January is Cervical Health Awareness Month.
Following the recommended guidelines for Pap smears is a good way to find and treat cervical cancer early, when it’s basically curable.
A Pap smear is one of the few screening tests for which there is good evidence that it’s effective, plus it’s relatively cheap and painless.
The American Cancer Society, The United States Preventive Services Task Force (USPSTF) and the American College of Obstetricians and Gynecologists all recommend the following:
- No screening before age 21.
- Screening every 3 years between ages 21-29 with Pap smear only, no HPV testing. (The rate of
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In the dreary days of winter many people choose to travel overseas, especially to sunnier and warmer locations, such as Southeast Asia, Central and South America, and the Caribbean.
If you’re planning such a trip, take a moment to learn more about what health risks you might face in a particular country and if any vaccinations are recommended before you go. Some vaccines take several weeks to be most effective, so plan ahead.
Related story from Live Science: Many Americans don’t get recommended vaccines before travel
The most useful vaccine for everyone, I think, for is the Hepatitis A vaccine. … Continue reading
It was a nice surprise to see a celebrity use the power of social media to speak in favor of getting children vaccinated.
Well, not so much speak as show. And as they say, a picture is worth a thousand words.
Mark Zuckerberg, of Facebook fame, recently posted this cute photo of himself and his baby daughter at the pediatrician’s office. He simply wrote “time for vaccines”, but surely he realized that he was encouraging his millions of “friends” with kids to vaccinate, as well.
As you can imagine, he received both likes and dislikes for his post.
The Washington … Continue reading
Every fall I post my recommendation that everyone get a flu shot.
In support of this week being National Influenza Vaccination Week (what, you haven’t heard?), here is a pretty cool animated video from NPR: Flu Attack! How A Virus Invades Your Body
The Centers for Disease Control (CDC), which sponsors Vaccination Week, offers these key points on their seasonal flu webpage:
- CDC recommends a yearly flu vaccine for everyone 6 months of age and older as the first and most important step in protecting against influenza disease.
- CDC and its partners want
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Last week PBS aired a NOVA special on vaccinations: Vaccines—Calling the Shots
Diseases that were largely eradicated in the United States a generation ago—including whooping cough, measles, mumps—are returning, in part because nervous parents are skipping their children’s shots. Vaccines – Calling the Shots, a new NOVA special, takes viewers around the world to track epidemics, explore the science behind vaccinations, and shed light on the risks of opting out.
Like most NOVA specials, it focuses on the science behind vaccinations: How were they developed? How effective are they? How safe are they? And—perhaps … Continue reading
It’s October and time for my annual reminder for everyone age 6 months and older to get a flu shot!
Flu season typically runs from November to March, but no one can predict with accuracy exactly when the first cases will start showing up or when the season will end—sometimes as early as October to as late as May. It’s unpredictable as well how severe the upcoming flu season will be, so just assume it will be a bad and early flu season and prepare accordingly.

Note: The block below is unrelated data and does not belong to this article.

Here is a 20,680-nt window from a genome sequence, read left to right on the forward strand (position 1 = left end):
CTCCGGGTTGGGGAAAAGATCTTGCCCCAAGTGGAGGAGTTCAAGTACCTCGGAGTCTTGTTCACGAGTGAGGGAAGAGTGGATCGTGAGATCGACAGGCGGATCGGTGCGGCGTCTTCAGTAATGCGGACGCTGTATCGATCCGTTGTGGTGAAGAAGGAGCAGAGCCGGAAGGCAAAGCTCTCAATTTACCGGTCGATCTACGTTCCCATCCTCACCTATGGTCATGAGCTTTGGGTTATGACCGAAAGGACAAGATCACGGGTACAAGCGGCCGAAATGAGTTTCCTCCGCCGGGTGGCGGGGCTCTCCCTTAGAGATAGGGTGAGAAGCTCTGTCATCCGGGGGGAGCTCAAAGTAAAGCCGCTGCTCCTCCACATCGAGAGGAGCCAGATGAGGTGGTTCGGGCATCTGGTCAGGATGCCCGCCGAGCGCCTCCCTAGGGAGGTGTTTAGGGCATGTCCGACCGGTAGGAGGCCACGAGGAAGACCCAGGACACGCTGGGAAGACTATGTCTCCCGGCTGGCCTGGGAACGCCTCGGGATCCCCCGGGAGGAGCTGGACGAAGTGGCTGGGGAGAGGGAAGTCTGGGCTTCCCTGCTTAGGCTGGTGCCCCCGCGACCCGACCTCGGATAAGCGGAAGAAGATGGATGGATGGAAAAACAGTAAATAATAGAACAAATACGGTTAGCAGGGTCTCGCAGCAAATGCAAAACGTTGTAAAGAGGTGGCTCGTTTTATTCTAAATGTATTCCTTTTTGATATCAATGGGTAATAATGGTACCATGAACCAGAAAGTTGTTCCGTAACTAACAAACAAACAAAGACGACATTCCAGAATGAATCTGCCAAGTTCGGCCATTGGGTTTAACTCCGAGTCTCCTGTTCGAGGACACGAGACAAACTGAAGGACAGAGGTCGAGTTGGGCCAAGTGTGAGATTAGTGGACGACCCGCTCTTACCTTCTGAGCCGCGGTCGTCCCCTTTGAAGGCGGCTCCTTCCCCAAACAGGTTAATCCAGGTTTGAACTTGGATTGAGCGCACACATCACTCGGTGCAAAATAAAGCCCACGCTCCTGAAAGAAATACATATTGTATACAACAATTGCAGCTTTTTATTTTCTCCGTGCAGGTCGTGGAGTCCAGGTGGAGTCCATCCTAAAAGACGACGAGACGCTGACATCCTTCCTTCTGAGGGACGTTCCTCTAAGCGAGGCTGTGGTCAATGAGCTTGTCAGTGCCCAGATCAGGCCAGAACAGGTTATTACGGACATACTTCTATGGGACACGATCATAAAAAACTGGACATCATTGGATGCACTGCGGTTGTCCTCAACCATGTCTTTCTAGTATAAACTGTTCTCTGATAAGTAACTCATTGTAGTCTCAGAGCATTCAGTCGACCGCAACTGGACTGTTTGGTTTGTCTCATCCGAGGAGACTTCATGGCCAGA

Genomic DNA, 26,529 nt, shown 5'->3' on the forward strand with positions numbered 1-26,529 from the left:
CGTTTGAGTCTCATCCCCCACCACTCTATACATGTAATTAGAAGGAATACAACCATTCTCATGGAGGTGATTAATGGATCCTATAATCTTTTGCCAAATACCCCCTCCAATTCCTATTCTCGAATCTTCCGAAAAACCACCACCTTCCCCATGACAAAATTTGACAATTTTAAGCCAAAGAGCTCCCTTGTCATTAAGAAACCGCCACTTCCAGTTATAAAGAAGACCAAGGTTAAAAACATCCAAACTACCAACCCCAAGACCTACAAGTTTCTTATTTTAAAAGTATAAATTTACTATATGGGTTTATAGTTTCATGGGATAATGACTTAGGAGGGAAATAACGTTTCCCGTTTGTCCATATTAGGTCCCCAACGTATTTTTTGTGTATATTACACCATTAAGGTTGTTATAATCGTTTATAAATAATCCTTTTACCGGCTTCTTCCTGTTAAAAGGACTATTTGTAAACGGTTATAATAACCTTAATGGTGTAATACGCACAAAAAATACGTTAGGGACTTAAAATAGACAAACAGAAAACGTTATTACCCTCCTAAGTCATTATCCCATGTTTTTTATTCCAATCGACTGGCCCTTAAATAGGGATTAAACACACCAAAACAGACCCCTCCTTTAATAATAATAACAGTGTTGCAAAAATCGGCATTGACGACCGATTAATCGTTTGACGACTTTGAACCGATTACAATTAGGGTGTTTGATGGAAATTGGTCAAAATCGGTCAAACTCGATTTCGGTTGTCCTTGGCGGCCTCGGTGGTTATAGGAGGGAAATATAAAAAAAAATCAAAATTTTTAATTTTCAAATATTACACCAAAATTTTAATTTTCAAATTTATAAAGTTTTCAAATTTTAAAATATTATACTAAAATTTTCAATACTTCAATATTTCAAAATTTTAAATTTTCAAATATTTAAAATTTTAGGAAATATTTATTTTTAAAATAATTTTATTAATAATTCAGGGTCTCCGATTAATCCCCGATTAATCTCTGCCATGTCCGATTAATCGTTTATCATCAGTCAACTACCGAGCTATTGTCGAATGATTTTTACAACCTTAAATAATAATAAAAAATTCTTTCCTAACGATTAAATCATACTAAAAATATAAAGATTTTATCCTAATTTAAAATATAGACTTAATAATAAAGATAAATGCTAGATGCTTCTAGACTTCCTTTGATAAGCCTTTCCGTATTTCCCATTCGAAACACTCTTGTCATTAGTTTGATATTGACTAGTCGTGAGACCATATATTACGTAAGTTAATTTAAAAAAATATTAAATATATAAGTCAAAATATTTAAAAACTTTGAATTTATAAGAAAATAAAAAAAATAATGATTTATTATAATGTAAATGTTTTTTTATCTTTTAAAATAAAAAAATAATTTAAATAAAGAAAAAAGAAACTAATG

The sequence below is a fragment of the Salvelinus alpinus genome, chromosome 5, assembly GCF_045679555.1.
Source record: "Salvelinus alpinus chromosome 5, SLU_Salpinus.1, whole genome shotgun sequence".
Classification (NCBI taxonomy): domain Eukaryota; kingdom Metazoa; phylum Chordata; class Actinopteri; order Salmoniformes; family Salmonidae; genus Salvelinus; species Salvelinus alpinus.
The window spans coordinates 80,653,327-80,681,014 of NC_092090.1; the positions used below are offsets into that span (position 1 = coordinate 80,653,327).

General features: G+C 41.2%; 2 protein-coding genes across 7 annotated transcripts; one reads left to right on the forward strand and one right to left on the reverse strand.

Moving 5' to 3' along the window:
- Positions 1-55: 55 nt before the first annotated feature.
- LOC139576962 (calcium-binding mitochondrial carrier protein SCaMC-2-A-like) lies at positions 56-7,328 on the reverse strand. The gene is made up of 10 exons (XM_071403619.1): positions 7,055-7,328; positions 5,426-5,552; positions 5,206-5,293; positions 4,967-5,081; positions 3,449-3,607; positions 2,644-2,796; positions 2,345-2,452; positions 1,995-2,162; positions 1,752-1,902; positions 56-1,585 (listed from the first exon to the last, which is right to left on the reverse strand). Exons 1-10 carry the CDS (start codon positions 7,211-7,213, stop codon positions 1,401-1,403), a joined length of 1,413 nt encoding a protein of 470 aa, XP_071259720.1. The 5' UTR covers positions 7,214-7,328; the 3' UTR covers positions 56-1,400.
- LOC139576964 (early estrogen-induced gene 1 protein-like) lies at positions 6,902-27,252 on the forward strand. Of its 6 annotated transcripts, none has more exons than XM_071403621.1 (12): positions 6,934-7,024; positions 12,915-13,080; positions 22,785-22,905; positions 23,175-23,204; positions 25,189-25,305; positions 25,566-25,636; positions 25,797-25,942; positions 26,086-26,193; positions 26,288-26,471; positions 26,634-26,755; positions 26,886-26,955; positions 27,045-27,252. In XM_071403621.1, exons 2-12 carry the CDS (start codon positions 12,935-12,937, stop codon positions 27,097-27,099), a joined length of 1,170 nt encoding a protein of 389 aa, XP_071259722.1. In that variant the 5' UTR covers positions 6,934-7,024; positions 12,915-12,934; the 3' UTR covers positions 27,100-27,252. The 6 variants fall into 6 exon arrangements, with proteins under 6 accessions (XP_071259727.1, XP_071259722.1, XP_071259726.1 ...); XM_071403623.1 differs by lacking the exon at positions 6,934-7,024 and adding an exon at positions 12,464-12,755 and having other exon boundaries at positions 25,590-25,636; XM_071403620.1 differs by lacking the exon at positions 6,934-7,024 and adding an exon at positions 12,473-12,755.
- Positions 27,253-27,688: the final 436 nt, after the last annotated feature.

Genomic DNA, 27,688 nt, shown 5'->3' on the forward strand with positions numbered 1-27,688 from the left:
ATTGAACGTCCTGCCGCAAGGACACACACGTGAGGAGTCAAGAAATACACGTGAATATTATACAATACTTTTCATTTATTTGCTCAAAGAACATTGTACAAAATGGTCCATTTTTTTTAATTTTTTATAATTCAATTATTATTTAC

In other words, get your flu shot now. And remember to always wash your … Continue reading
A painful but common condition in older adults is shingles or herpes zoster. I’ve known several elderly people afflicted with this, and I will absolutely get the vaccine as soon as I turn 60!
The vaccine, Zostavax, is FDA-approved for ages 50 and up, but the Cleveland Clinic recently advised that it’s not cost effective for anyone under 60 to get immunized.
Why? Because Zostavax is too expensive. On average, it costs about $200, and that doesn’t include the cost for the office visit or vaccine administration that some clinics charge.
The vaccine is effective for 10-12 years, so … Continue reading
Because of the recent outbreaks of preventable diseases such as measles, California passed a law this summer that will severely limit a parent’s ability to opt out of vaccinating their school-aged kids.
But I understand why some parents, especially those with infants and young children, might be fearful when they hear so many (untrue) horror stories about the safety of vaccinations.
One family practice doctor wrote an open letter to parents about vaccinations—why they are necessary and why it’s safer to vaccinate than not—and published it on the health blog KevinMD.
I thought it was very … Continue reading
The measles has gotten a lot of media attention lately. And that’s a good thing—I hope it’s increased awareness of the importance of the measles vaccine.
Related post: Measles—A Disneyland souvenir
But I just read about another serious disease outbreak that can also be prevented by vaccine—bacterial meningitis: 6th student in Oregon infected with meningitis bacteria
Last year, there was a significant meningitis outbreak at Princeton University, and one student died.
Meningitis is the inflammation of the meninges, a membrane around the brain and spinal cord. Symptoms can be mild and flu-like, or more severe with a high fever, headache, … Continue reading
I loved this clip from Jimmy Kimmel Live. He says:
I feel like we’re headed in the wrong direction…Here in LA there are schools in which 20% of the students aren’t vaccinated because parents here are more scared of gluten than they are of smallpox…
Related post: Penn and Teller give a shout out to vaccinations
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